The police never did find out how all those wind chimes had been crammed into such a painful place.
But Quicksilver knew.
This story was written for the Grammar Ghoul Press Chimera 66 prompt. Credit for Quicksilver the Amazing Magnetic Guinea Pig goes to EagleAye and his own entry for the Chimera 66 prompt, “Never Leave Him Behind.” EagleAye suggested that Quicksilver might be a good pet for Gaseous Girl. I quite agree, and appreciate his permission to use the character. I expect we’ll be seeing more of Quicksilver. :D
The starfighter dissolved in light. Madeleine’s world flared. Then everything went dark. Gaseous Girl was pretty sure she had just died, again. This was getting old. She wondered if she would be a ghost floating aimlessly in space again, and whether Evil Madeleine would also be around. She did not look forward to spending eternity floating around in space with her evil counterpart.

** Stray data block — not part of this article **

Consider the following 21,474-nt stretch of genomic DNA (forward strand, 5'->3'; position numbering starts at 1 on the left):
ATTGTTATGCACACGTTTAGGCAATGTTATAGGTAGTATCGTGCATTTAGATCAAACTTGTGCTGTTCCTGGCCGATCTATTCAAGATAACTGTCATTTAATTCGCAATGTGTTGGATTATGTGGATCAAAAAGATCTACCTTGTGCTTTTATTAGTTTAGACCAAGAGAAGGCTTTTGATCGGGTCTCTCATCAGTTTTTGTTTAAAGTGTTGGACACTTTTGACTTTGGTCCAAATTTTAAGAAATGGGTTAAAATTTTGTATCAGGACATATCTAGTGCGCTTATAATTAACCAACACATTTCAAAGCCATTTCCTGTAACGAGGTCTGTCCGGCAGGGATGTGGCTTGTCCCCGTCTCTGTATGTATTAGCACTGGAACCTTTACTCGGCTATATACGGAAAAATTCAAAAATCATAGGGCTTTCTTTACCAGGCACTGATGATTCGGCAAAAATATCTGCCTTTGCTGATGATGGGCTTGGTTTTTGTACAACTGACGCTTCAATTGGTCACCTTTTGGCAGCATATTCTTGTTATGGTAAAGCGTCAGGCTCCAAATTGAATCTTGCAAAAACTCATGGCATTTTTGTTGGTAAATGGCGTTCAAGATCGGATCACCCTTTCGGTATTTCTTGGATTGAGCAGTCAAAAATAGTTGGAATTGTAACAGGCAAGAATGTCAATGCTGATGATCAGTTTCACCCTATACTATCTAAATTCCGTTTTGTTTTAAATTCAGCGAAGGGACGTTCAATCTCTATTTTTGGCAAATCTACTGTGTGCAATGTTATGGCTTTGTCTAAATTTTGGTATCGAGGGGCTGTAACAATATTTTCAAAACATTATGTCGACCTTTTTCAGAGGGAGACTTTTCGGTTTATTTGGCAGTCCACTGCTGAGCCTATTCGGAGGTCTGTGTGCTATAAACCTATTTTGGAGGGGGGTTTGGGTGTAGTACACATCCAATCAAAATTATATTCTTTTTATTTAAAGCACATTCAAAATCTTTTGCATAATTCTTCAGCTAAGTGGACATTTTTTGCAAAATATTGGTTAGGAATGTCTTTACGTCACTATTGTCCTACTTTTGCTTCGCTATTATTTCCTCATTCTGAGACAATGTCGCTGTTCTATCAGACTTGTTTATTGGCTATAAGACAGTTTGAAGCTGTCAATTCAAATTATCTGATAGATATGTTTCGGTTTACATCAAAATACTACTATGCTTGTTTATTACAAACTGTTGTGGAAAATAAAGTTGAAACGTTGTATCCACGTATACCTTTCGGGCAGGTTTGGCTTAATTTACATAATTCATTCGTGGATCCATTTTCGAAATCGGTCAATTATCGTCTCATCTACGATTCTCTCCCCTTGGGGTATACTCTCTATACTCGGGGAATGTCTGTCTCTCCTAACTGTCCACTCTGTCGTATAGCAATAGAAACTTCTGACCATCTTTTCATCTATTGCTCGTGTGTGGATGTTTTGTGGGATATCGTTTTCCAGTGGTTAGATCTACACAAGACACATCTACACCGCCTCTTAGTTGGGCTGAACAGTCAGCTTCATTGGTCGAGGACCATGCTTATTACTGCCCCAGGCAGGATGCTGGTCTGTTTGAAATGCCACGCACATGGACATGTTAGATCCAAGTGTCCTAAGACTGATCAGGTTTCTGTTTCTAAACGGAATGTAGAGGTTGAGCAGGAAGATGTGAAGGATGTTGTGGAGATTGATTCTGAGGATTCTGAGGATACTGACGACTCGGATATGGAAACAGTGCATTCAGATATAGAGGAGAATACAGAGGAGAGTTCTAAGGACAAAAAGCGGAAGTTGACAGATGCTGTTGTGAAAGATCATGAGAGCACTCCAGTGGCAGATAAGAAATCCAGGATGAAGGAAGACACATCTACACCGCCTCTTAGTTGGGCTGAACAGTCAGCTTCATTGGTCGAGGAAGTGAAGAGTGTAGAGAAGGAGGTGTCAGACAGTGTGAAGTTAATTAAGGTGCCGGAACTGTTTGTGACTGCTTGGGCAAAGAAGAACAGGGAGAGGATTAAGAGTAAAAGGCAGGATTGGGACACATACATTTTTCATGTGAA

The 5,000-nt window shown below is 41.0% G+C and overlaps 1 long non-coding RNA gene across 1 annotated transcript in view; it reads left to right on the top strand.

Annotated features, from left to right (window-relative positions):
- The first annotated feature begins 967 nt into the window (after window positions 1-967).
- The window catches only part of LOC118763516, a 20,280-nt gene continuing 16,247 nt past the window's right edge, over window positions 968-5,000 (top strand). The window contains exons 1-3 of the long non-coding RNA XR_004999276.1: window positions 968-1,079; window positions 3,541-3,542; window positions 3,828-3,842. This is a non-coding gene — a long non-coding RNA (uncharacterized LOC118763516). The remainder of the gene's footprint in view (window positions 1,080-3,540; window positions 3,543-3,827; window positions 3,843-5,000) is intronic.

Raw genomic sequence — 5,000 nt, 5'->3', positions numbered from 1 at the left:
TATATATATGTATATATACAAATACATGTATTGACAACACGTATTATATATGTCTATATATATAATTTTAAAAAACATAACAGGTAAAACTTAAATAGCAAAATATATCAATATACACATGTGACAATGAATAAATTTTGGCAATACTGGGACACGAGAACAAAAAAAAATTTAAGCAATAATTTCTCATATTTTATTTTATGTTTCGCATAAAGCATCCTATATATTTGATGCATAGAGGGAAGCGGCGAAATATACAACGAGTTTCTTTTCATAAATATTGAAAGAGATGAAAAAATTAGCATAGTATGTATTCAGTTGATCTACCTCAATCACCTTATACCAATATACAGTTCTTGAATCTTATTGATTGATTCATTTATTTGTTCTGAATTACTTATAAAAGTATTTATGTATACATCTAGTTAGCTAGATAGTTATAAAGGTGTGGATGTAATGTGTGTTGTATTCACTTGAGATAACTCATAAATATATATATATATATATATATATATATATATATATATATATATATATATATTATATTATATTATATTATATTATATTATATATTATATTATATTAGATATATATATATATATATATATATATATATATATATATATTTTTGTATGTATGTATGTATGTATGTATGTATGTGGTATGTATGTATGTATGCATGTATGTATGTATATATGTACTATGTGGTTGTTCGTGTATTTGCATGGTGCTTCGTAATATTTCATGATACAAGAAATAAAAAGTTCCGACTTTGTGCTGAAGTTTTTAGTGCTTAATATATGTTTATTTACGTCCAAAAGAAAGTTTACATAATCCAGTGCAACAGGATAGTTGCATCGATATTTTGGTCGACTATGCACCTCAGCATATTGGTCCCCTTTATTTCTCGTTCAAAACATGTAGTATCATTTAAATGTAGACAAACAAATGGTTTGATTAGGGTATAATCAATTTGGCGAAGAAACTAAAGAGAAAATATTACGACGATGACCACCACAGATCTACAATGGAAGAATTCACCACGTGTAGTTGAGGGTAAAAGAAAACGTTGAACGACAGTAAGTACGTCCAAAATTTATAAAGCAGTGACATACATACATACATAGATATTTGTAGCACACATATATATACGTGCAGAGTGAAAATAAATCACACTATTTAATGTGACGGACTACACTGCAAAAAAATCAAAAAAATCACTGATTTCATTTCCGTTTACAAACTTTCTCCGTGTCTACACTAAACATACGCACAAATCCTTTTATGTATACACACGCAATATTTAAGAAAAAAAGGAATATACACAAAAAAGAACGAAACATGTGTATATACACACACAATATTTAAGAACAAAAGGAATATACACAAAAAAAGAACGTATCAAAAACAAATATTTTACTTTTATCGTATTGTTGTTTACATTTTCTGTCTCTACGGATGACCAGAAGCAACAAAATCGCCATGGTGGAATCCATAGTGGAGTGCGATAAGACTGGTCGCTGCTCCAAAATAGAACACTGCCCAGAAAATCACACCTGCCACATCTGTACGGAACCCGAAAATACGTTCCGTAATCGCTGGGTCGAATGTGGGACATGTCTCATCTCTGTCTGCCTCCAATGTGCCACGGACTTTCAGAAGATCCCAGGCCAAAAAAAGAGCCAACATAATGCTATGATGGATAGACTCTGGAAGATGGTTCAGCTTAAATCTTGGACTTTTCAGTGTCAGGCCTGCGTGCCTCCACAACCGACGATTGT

Fortunately, she didn’t have to. This time there was a bump and a flash of golden light, and suddenly she found herself standing on a cloud before a set of shining white walls. “Ah,” Madeleine said, somewhat pleased. “I made it to heaven. Huzzah.”
“Not quite,” said a voice.
Madeleine turned to see who it was, and her mouth fell open in shock. “Santa?”
“Who were you expecting, Finn McCool?”
“No. Why would I be expecting a legendary Irish giant? I was hoping for Saint Peter, actually,” Madeleine said. “Tradition, and all that.”
“Peter,” said Nicholas, “handles ordinary arrivals. Your case is somewhat…complicated.”